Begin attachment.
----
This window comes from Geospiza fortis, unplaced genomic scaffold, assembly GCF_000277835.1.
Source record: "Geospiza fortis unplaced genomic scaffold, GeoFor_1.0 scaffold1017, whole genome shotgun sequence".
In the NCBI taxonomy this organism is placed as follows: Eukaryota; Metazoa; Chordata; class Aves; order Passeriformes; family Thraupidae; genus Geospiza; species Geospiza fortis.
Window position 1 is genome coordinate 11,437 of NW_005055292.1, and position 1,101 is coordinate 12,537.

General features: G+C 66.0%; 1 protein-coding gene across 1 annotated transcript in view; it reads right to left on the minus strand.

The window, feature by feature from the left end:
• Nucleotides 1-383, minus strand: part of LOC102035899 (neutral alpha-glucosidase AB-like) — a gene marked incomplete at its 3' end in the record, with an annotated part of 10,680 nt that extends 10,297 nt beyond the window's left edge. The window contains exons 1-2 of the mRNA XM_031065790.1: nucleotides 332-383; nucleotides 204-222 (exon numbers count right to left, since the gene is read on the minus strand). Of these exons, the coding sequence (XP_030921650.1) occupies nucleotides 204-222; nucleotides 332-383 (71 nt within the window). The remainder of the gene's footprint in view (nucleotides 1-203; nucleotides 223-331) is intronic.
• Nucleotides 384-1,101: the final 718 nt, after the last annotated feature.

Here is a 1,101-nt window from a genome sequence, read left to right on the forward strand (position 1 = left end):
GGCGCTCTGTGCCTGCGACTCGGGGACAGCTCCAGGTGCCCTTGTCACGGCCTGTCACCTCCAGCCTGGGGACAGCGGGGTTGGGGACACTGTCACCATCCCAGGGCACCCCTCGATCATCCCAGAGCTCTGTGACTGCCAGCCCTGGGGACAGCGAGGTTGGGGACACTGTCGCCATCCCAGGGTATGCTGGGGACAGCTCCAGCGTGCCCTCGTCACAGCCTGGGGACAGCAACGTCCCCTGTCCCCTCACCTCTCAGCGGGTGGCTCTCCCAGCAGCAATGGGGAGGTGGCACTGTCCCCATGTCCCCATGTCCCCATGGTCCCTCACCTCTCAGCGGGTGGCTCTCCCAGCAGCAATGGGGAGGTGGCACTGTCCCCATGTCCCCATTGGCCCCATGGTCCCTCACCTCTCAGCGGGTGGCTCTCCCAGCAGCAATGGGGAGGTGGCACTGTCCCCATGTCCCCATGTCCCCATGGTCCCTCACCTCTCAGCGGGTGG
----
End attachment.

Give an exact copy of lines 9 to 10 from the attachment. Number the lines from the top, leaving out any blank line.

Here is a 1,101-nt window from a genome sequence, read left to right on the forward strand (position 1 = left end):
GGCGCTCTGTGCCTGCGACTCGGGGACAGCTCCAGGTGCCCTTGTCACGGCCTGTCACCTCCAGCCTGGGGACAGCGGGGTTGGGGACACTGTCACCATCCCAGGGCACCCCTCGATCATCCCAGAGCTCTGTGACTGCCAGCCCTGGGGACAGCGAGGTTGGGGACACTGTCGCCATCCCAGGGTATGCTGGGGACAGCTCCAGCGTGCCCTCGTCACAGCCTGGGGACAGCAACGTCCCCTGTCCCCTCACCTCTCAGCGGGTGGCTCTCCCAGCAGCAATGGGGAGGTGGCACTGTCCCCATGTCCCCATGTCCCCATGGTCCCTCACCTCTCAGCGGGTGGCTCTCCCAGCAGCAATGGGGAGGTGGCACTGTCCCCATGTCCCCATTGGCCCCATGGTCCCTCACCTCTCAGCGGGTGGCTCTCCCAGCAGCAATGGGGAGGTGGCACTGTCCCCATGTCCCCATGTCCCCATGGTCCCTCACCTCTCAGCGGGTGG